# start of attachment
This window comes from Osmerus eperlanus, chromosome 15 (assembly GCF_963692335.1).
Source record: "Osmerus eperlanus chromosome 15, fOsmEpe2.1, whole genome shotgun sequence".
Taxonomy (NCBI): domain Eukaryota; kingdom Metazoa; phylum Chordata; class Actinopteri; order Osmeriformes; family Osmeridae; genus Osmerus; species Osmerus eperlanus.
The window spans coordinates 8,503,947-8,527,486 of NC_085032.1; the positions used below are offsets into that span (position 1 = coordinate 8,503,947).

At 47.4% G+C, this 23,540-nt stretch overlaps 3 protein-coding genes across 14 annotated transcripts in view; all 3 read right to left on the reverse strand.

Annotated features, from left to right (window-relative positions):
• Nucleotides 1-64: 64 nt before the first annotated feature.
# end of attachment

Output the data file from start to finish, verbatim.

This window comes from Osmerus eperlanus, chromosome 15 (assembly GCF_963692335.1).
Source record: "Osmerus eperlanus chromosome 15, fOsmEpe2.1, whole genome shotgun sequence".
Taxonomy (NCBI): domain Eukaryota; kingdom Metazoa; phylum Chordata; class Actinopteri; order Osmeriformes; family Osmeridae; genus Osmerus; species Osmerus eperlanus.
The window spans coordinates 8,503,947-8,527,486 of NC_085032.1; the positions used below are offsets into that span (position 1 = coordinate 8,503,947).

At 47.4% G+C, this 23,540-nt stretch overlaps 3 protein-coding genes across 14 annotated transcripts in view; all 3 read right to left on the reverse strand.

Annotated features, from left to right (window-relative positions):
• Nucleotides 1-64: 64 nt before the first annotated feature.